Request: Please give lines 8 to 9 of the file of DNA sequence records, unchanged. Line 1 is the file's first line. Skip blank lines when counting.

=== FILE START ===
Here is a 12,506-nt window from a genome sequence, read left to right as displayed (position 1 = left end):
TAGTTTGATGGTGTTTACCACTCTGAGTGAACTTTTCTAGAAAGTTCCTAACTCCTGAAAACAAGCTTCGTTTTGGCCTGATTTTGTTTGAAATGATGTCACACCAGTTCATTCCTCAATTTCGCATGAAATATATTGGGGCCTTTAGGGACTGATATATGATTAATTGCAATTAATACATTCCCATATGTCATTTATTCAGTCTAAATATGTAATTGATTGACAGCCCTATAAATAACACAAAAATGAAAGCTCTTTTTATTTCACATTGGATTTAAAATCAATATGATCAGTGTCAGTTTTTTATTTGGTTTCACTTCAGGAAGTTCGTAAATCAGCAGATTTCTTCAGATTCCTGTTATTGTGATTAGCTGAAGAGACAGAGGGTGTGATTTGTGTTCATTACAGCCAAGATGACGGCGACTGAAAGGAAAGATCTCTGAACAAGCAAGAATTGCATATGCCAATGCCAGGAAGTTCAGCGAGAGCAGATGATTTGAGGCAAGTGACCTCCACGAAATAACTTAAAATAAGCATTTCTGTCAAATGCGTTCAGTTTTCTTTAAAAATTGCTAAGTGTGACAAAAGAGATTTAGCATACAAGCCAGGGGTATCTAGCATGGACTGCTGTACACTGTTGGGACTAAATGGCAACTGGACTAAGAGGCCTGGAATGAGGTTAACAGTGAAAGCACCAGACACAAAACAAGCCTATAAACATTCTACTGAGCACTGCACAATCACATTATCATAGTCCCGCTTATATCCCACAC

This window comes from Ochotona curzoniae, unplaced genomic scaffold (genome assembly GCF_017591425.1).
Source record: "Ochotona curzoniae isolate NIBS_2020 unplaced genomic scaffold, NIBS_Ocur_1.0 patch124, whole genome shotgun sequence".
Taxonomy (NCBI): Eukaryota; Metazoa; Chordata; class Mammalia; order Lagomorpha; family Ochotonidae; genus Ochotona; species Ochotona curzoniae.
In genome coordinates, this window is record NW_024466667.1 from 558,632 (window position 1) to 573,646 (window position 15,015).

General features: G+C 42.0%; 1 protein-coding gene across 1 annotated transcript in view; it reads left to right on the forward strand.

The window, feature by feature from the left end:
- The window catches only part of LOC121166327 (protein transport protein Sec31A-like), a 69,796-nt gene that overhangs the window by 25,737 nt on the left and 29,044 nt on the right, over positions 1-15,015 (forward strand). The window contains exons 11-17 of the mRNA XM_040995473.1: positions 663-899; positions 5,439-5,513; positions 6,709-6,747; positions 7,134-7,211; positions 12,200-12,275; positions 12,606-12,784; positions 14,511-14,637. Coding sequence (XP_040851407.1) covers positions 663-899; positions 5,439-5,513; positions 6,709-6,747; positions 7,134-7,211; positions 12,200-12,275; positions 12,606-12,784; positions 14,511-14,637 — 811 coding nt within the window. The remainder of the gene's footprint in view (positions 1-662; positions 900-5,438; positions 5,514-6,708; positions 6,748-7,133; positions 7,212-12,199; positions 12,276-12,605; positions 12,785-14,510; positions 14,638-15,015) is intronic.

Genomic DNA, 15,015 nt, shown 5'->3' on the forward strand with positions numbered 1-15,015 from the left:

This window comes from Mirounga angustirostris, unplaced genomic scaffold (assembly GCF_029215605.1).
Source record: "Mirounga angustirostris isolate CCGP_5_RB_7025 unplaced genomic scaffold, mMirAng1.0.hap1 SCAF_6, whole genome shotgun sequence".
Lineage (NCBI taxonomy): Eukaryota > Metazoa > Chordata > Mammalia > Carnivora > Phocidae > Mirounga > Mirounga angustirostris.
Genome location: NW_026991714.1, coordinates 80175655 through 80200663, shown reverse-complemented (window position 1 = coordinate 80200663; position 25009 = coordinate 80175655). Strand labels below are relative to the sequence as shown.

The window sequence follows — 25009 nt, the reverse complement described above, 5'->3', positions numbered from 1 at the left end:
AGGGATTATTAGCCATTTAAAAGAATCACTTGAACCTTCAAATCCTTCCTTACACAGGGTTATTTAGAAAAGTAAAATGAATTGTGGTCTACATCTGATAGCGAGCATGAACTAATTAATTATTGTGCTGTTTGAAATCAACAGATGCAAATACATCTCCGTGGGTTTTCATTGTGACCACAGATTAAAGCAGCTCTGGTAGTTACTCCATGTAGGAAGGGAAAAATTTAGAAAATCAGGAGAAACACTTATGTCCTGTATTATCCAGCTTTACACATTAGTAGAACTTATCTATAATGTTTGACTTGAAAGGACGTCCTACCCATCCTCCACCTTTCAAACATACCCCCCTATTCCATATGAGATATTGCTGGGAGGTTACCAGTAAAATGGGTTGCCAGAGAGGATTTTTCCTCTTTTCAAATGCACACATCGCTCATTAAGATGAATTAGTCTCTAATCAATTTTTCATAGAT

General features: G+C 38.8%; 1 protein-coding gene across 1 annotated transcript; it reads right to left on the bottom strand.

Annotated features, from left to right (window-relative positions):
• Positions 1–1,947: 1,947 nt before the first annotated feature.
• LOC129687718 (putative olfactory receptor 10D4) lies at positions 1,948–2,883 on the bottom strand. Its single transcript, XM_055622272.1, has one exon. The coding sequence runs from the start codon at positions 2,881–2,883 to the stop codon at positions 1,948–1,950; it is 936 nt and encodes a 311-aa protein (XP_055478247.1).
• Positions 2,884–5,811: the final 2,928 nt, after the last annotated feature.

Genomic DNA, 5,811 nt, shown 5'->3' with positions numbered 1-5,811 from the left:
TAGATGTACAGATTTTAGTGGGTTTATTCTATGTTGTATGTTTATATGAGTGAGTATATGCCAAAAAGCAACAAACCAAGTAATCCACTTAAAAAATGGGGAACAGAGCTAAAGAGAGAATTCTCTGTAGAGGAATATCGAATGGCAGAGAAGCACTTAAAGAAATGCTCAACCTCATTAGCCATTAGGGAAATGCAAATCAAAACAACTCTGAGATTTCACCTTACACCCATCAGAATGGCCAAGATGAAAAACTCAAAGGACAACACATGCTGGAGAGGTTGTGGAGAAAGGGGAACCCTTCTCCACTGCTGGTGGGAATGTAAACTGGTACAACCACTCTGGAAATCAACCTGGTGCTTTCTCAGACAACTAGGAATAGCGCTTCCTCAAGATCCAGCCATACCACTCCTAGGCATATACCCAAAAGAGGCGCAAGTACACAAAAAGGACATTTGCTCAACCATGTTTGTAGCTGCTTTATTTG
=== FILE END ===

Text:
The window, feature by feature from the left end:
- The window catches only part of LOC121166327 (protein transport protein Sec31A-like), a 69,796-nt gene that overhangs the window by 25,737 nt on the left and 29,044 nt on the right, over positions 1-15,015 (forward strand). The window contains exons 11-17 of the mRNA XM_040995473.1: positions 663-899; positions 5,439-5,513; positions 6,709-6,747; positions 7,134-7,211; positions 12,200-12,275; positions 12,606-12,784; positions 14,511-14,637. Coding sequence (XP_040851407.1) covers positions 663-899; positions 5,439-5,513; positions 6,709-6,747; positions 7,134-7,211; positions 12,200-12,275; positions 12,606-12,784; positions 14,511-14,637 — 811 coding nt within the window. The remainder of the gene's footprint in view (positions 1-662; positions 900-5,438; positions 5,514-6,708; positions 6,748-7,133; positions 7,212-12,199; positions 12,276-12,605; positions 12,785-14,510; positions 14,638-15,015) is intronic.